Green Kitchen: What You Need to Know

Green Kitchen: What You Need to Know

green kitchenI've often considered home cooking to be one of the best things you can do on your journey to a more sustainable lifestyle. Cooking gets you away from the very unsustainable industrial food system and supports good health. At our house, the kitchen is the joyful center of our universe since Mr. P and I spend time together laughing, sipping wine and preparing some very memorable meals along with some frightful disasters. When you use your kitchen as much as we do, it can become the most energy-sucking room in the house and produce a lot of waste.

If you're into home cooking, it can be a challenge to create a green kitchen. We're working on it and making progress every day, but we're not perfect. Opportunities exist everywhere from food storage, food waste, cooking and cleaning. If you want a green kitchen, here are some simple tips.

Cooking and Food Storage

When using your conventional oven, refrain from opening the oven door during cooking. Every time you open the door, you lose about 25% of the heat inside, forcing your oven to work harder to bring it back up to temperature.

Use your microwave for simple reheating since it uses only a fraction of the energy of a conventional oven.

If you are in a position to buy a new appliance, consider an induction cooktop. We love ours! The technology is unmatched and induction cooking is 90% efficient compared to only 55% efficiency for gas and 65% for traditional electric.

Keep your refrigerator temperature between 37 and 40 degrees and make sure the gasket that seals the door is secure. Any seepage of air around the door will make your fridge work harder to maintain the proper temperature.

Invest is some reusable mesh bags for storing produce. Bring them with you when you shop for food and bypass those plastic bag dispensers. The bags can be washed when needed and will last a long time.

green kitchen
Our induction cooktop is sleek, easy to clean, and efficient.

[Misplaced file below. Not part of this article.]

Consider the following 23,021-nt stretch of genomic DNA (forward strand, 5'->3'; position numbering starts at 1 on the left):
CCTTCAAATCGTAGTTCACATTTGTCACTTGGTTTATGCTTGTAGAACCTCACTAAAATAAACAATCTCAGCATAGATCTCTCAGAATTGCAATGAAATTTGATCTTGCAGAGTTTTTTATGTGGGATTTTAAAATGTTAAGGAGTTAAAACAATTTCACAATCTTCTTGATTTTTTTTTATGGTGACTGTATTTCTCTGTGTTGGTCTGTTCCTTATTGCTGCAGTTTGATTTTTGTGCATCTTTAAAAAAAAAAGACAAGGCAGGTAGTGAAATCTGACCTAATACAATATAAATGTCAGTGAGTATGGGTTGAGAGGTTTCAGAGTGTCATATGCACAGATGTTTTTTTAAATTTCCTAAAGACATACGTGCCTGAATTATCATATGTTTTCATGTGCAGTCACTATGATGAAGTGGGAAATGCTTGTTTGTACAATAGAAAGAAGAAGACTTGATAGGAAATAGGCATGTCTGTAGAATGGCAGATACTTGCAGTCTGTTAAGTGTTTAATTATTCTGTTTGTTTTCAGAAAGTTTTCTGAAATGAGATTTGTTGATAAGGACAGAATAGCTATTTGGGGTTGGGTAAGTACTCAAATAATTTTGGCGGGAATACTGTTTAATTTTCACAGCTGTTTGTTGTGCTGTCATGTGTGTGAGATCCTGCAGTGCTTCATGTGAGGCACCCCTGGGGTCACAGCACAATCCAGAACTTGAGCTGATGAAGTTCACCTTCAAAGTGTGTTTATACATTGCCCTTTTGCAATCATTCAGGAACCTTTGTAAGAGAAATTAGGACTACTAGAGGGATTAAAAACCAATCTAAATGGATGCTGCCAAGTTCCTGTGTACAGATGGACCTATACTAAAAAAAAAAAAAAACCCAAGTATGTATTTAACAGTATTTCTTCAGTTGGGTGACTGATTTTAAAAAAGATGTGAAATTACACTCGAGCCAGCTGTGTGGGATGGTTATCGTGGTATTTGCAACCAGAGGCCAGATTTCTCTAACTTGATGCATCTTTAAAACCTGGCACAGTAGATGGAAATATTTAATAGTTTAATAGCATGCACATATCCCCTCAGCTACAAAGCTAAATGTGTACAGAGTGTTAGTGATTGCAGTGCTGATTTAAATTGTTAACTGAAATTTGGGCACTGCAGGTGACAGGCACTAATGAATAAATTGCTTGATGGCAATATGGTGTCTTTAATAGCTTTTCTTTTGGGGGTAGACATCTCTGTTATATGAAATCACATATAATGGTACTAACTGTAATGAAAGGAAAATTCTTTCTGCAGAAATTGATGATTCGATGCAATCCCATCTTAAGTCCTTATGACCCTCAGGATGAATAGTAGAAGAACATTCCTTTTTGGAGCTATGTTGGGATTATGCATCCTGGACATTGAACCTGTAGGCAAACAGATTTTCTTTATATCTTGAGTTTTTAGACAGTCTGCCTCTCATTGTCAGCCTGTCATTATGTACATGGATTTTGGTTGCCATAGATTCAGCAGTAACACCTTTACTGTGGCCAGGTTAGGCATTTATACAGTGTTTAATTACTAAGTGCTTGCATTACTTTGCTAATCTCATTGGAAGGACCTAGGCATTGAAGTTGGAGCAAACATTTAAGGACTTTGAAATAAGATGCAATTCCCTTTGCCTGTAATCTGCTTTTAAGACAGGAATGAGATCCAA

When food shopping, don't ignore the bulk food section. Nuts, grains, dried fruits, and more are available in bulk in many stores and buying them is the best way to reduce food packaging in your kitchen. For a really green kitchen, bring reusable bags too.

Cleaning

Clean your green kitchen and eliminate toxic chemicals by whipping up an easy, inexpensive, all-purpose cleaner. Mix 1/2 cup vinegar, 1/4 cup baking soda or borax and 1/2 gallon of water. Decant the mixture into a refillable spray bottle and use it for wiping down all surfaces in the kitchen.

Reduce paper towel waste by buying brands that have the roll perforated into smaller or half-sheets. Oftentimes, one of these half-sheets will do the trick. Some brands, like Seventh Generation, use 100% recycled paper.

green kitchen
I keep a ready supply of reusable produce and bulk food bags.

Invest in some good sponges and reusable cleaning cloths. Reach for these first, before going to that paper towel roll.

Food Waste

When you cook a lot, especially using fresh ingredients, you'll generate a lot of waste and trimmings from fruits and vegetables. If you throw it away, it will end up in the landfill. Consider a countertop compost pail that you'll empty periodically into your larger compost bin outside. Your kitchen scraps will be put to use improving your garden soil.

Take composting a step further and get into vermicomposting. Vermicomposting uses special worms to recycle kitchen scraps, paper waste, junk mail and more, and it's the ultimate way to get a green kitchen. Worm castings are considered to be the best garden soil amendment around. I just started a worm operation in our basement, and I'm so excited to use my fertilizer this spring!

 

 

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